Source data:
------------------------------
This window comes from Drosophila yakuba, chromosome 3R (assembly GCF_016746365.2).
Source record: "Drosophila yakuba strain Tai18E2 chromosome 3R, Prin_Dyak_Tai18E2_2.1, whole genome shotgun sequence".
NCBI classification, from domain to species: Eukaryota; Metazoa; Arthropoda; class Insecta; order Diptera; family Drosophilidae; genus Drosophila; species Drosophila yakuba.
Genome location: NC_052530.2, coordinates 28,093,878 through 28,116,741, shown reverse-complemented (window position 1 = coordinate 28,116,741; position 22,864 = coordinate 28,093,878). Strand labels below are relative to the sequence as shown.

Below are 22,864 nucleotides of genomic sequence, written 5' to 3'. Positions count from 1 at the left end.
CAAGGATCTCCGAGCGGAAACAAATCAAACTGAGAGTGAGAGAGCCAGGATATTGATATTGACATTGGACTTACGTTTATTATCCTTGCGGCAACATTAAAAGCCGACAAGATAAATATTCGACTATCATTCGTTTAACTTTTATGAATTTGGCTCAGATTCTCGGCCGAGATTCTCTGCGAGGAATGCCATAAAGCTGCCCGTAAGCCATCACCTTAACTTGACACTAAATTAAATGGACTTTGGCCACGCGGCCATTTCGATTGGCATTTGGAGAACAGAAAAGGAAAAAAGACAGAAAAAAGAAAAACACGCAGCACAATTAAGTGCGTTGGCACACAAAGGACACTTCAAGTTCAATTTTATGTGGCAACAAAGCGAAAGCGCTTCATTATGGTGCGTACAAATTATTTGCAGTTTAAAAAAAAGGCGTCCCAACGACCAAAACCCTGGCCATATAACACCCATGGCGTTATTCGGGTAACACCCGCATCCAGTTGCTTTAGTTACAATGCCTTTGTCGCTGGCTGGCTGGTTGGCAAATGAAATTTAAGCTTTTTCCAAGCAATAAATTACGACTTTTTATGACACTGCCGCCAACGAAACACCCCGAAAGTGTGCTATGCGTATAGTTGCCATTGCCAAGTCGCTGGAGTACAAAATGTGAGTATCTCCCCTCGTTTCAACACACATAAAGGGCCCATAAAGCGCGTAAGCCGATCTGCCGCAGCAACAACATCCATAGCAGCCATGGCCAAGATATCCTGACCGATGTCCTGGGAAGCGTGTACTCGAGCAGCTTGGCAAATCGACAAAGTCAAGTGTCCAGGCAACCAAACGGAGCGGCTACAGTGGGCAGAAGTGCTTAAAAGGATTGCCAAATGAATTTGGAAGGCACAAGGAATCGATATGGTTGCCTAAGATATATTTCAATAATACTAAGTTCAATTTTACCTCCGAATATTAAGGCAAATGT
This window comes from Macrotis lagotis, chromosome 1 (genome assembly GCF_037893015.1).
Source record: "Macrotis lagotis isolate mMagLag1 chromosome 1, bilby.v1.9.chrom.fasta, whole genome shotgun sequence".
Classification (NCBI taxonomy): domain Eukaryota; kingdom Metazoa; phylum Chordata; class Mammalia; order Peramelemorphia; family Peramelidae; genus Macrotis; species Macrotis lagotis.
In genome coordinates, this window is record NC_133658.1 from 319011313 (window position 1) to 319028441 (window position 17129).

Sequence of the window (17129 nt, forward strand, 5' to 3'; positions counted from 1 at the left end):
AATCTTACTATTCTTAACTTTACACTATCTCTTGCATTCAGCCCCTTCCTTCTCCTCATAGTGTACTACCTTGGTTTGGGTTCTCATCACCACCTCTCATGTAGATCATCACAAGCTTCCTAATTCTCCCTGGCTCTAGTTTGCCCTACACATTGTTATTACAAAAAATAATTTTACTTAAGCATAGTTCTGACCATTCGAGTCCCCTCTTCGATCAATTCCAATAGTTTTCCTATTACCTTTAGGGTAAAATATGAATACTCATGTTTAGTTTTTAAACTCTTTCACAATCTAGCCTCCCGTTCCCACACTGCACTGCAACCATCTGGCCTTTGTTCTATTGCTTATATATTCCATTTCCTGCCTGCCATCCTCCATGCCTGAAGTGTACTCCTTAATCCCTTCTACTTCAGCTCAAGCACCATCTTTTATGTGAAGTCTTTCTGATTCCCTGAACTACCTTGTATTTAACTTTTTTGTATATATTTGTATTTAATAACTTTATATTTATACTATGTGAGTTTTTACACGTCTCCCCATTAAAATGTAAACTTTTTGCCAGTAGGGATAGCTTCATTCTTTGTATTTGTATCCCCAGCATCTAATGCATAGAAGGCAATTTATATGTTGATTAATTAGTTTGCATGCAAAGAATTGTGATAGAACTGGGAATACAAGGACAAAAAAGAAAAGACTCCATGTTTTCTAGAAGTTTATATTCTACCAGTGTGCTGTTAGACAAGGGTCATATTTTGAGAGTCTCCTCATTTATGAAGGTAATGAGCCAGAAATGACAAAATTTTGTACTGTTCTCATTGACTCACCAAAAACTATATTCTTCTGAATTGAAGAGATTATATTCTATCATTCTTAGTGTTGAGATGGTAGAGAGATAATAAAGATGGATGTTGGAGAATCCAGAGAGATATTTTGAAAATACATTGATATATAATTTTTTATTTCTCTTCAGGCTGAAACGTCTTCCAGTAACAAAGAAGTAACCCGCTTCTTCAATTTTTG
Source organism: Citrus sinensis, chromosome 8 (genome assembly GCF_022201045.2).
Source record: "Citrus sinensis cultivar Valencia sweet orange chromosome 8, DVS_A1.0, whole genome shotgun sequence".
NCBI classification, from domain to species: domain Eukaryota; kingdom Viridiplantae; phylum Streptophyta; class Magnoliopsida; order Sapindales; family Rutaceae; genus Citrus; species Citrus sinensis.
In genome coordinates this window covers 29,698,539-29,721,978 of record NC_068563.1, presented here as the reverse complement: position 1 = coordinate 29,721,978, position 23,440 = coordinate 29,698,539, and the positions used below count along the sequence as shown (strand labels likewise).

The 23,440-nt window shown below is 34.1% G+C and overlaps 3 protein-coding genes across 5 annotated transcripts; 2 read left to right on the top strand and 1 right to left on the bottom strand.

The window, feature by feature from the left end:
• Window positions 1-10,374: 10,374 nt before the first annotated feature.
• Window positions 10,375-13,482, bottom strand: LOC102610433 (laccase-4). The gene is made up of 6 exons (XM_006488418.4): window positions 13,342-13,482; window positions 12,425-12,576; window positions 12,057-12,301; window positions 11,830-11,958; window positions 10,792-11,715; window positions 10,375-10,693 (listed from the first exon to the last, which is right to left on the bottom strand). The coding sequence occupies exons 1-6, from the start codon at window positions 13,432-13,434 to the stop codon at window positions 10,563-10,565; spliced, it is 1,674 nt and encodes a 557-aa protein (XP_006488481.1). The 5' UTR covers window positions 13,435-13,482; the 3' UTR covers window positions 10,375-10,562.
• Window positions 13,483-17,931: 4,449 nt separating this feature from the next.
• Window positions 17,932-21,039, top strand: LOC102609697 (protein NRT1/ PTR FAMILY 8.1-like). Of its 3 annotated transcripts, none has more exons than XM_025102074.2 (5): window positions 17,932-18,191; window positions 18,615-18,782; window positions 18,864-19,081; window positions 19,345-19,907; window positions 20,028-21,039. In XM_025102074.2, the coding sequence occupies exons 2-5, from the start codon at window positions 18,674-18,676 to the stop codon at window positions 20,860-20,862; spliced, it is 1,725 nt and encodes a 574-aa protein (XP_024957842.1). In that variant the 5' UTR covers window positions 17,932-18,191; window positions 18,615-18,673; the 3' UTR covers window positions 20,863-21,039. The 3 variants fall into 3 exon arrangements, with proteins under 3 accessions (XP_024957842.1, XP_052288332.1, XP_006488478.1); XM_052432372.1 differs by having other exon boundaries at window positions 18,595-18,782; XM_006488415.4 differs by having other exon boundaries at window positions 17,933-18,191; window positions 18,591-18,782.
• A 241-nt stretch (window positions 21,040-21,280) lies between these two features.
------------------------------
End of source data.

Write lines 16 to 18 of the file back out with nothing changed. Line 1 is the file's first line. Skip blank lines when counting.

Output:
In genome coordinates this window covers 29,698,539-29,721,978 of record NC_068563.1, presented here as the reverse complement: position 1 = coordinate 29,721,978, position 23,440 = coordinate 29,698,539, and the positions used below count along the sequence as shown (strand labels likewise).

The 23,440-nt window shown below is 34.1% G+C and overlaps 3 protein-coding genes across 5 annotated transcripts; 2 read left to right on the top strand and 1 right to left on the bottom strand.

The window, feature by feature from the left end: